On 21 August 2018, 35 Liberal MPs cast their vote against Malcolm Turnbull, effectively signalling the end of his leadership. Three days later, the deed was done, and Scott Morrison was anointed prime minister.
Abbott's relentless campaign of destabilisation, helped along by his acolytes in the Parliament and by his powerful media mates, the betrayals of colleagues, and the rise of the religious right, climaxing in the challenge by Peter Dutton, all played a part in Turnbull's downfall.
But so did Turnbull's own poor political judgement. He was a good prime minister and a terrible politician. The good bits of Malcolm were not enough to make up for the bad Malcolm.
Nevertheless, the sheer brutality of his removal left many Liberals aghast. MPs were traumatised or humiliated by eight days of madness. Men and women cried from sheer anguish. They went through hell, and feared when it was over that they would not make it back - and nor would the Liberal Party.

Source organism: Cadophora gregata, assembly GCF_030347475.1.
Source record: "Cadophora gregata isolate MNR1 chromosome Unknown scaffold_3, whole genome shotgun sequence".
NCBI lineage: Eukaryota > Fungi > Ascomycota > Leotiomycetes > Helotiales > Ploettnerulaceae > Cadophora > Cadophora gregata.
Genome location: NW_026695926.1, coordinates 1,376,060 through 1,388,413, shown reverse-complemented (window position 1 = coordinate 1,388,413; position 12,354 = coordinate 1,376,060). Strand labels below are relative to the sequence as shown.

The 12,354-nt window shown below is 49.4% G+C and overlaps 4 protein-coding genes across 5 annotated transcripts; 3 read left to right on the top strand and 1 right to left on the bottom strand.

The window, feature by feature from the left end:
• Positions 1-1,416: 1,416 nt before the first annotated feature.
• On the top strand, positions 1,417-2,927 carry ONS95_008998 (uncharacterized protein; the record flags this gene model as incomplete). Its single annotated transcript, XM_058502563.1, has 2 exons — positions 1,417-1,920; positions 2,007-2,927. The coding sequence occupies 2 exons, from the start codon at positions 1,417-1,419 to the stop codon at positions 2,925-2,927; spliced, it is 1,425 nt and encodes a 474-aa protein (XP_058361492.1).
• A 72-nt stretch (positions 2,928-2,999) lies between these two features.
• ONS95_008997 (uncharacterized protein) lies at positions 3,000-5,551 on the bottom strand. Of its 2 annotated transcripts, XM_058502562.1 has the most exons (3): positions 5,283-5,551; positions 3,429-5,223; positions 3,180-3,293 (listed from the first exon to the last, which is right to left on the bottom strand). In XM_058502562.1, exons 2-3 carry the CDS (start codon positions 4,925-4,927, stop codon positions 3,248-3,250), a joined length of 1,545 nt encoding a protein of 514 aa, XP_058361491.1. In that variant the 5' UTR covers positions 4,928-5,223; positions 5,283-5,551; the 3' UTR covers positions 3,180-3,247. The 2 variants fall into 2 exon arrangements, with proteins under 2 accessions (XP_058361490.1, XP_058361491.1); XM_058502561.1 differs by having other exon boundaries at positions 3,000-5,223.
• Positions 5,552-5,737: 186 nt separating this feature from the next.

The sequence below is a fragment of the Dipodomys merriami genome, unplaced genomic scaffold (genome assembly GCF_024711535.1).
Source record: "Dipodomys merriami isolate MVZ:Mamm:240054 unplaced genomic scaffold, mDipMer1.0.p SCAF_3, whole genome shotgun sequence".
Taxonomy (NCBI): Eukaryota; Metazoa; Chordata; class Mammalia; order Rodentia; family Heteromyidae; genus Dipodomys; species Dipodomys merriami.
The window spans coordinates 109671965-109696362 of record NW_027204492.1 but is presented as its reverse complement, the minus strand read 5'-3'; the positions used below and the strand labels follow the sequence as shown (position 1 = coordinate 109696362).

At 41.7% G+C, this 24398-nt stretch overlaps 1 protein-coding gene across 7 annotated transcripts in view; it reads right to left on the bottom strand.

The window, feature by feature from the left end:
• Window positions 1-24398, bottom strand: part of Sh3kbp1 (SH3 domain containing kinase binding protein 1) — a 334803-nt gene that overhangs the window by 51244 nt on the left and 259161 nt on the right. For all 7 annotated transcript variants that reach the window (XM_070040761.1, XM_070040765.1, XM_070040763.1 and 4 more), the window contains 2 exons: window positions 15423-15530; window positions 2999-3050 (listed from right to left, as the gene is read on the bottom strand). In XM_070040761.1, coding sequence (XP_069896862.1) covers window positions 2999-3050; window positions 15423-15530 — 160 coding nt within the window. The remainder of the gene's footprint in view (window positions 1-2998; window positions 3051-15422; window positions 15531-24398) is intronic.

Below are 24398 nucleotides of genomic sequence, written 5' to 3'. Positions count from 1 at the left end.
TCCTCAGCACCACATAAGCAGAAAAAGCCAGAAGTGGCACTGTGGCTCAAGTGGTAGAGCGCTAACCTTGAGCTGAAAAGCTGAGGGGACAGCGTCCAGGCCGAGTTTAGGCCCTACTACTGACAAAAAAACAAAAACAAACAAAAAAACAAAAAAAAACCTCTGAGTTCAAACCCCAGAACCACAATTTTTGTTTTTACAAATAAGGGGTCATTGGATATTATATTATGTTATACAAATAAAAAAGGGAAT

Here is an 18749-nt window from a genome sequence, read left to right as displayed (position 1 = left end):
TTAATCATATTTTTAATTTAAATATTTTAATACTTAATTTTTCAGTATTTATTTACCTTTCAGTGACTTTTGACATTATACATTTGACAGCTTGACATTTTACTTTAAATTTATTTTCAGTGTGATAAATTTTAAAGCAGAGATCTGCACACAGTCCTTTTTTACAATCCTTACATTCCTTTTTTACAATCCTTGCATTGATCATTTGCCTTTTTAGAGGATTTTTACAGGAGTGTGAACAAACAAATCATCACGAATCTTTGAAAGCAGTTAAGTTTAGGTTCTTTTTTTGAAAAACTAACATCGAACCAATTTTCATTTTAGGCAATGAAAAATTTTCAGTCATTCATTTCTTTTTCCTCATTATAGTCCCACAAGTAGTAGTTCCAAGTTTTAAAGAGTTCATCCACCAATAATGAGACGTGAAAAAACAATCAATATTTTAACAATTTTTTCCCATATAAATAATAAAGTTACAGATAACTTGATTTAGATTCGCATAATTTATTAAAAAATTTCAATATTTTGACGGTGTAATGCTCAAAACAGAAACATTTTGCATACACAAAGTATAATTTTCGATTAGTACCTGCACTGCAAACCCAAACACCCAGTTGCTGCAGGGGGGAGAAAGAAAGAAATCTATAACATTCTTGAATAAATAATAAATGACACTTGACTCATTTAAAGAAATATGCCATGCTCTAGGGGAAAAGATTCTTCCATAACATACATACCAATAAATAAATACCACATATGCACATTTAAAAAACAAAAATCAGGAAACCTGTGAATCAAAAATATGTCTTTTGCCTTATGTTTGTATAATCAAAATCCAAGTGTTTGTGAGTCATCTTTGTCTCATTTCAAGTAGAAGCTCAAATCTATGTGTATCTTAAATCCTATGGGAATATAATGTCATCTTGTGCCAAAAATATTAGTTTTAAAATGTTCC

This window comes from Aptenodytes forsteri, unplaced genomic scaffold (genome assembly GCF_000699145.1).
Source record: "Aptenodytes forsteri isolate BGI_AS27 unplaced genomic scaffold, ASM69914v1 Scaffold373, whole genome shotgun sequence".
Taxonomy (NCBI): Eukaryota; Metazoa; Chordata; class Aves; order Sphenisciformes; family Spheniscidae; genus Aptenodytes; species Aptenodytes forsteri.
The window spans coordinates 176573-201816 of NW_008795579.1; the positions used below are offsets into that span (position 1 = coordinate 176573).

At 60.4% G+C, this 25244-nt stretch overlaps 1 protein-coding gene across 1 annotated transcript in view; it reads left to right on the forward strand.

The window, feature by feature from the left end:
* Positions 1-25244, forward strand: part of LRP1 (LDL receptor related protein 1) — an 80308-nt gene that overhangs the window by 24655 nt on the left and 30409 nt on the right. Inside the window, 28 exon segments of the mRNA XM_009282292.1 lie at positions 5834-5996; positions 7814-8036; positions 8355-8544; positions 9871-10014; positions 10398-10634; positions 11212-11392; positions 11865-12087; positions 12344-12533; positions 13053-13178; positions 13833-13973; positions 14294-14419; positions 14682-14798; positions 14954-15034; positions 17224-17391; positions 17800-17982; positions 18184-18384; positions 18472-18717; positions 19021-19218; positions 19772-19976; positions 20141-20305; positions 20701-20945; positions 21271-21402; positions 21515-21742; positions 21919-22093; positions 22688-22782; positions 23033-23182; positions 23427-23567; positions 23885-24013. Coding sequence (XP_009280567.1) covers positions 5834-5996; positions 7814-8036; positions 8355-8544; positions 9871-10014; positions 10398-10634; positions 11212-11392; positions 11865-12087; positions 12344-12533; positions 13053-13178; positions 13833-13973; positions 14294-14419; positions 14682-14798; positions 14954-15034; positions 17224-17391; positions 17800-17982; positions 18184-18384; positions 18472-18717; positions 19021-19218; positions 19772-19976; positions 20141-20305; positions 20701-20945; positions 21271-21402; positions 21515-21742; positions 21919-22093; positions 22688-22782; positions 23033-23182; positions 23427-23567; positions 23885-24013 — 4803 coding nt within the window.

Turnbull's road ended in ruins, as it was always bound to and as he always knew it would, as he predicted to Niki Savva less than three years before it happened.
But when his end was imminent, he could not bear to let go. And when it was over, he was defiant, fragile - and, yes - vengeful.
This is the inside story of what happened - and what happened next.
Plots and Prayers